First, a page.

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Posted at 1:55 PM ET, 05/ 7/2010

Friday list: The best summer movie seasons ever

By Jen Chaney

With "Iron Man 2" banging and clanging into theaters today, the summer movie season of 2010 has officially begun. It's a season that happens to mark an important anniversary: the 35th birthday of the summer blockbuster, which was officially born when 1975's "Jaws" dominated the box office and the collective cultural conversation.

In the years that have followed, the months of May, June, July and August have gotten more and more crowded, as movies -- both of the massive, Spielbergian variety, as well as comedies, indies and even documentaries -- compete to capture our attention during the time of year when everyone is eager to enjoy blissful escapism beneath the chilly blast of cineplex air-conditioning vents.

Luke Skywalker and Yoda, using the summer blockbuster force. (Lucasfilm)

But since "Jaws" ushered in the era of the summer movie, which hot-and-humid years have given us the very best flicks? After careful consideration, I came up with this list of the 10 strongest summer movie seasons -- the ones that delivered numerous, diverse films that entertained, broke cultural ground, set box office records and, in some cases, all of the above.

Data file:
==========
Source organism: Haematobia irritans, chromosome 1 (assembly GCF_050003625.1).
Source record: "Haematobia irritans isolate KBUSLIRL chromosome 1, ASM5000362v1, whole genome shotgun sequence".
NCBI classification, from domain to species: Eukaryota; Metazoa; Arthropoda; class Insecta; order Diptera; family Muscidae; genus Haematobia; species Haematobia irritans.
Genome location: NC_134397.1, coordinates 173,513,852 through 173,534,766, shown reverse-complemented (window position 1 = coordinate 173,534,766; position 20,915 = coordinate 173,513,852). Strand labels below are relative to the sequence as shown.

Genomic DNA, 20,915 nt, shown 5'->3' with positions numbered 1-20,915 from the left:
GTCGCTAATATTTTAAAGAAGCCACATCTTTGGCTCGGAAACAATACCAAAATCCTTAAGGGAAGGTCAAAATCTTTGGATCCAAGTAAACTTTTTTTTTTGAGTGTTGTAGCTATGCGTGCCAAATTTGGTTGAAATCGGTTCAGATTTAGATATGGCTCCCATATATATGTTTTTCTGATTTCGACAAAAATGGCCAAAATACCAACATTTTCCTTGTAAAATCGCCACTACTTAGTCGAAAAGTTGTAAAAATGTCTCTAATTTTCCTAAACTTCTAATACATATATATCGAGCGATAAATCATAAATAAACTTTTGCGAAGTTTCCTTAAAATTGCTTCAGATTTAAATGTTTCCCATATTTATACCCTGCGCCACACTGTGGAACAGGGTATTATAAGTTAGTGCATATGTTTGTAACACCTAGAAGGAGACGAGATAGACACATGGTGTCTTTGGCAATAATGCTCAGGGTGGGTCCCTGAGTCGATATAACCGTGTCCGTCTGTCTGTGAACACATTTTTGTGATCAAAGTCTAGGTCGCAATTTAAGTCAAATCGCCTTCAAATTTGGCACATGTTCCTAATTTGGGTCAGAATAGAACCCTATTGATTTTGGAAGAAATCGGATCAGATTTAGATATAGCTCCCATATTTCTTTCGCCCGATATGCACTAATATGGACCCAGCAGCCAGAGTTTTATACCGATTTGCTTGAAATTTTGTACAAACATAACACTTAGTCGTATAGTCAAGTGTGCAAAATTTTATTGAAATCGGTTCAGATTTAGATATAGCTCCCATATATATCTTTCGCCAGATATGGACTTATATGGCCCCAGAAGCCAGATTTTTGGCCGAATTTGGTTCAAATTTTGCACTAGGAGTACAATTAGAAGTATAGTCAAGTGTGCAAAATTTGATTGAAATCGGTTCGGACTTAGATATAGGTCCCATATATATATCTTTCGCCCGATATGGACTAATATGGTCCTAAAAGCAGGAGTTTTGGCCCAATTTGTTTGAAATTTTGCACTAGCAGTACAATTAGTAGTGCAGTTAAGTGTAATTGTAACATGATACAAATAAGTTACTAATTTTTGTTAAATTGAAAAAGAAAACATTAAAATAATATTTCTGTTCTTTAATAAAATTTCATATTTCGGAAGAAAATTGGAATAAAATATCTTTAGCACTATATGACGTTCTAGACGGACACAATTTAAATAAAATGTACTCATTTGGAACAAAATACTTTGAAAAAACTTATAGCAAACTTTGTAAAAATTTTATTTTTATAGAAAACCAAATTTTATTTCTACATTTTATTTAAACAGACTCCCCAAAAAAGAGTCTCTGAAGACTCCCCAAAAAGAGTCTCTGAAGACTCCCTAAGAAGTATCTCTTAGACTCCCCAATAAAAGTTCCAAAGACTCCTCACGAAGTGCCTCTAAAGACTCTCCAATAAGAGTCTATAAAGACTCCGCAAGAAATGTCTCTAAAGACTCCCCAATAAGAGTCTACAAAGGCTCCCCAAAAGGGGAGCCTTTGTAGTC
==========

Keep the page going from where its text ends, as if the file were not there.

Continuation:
For the record, 1975 and 1977, the year that gave us "Star Wars," are not on this list simply because they were too dominated by one, single, monumental film. But feel free to disagree with that assessment -- and I know you will -- by discussing your favorite summer movies and summer movie seasons in the comments below.

1. 1980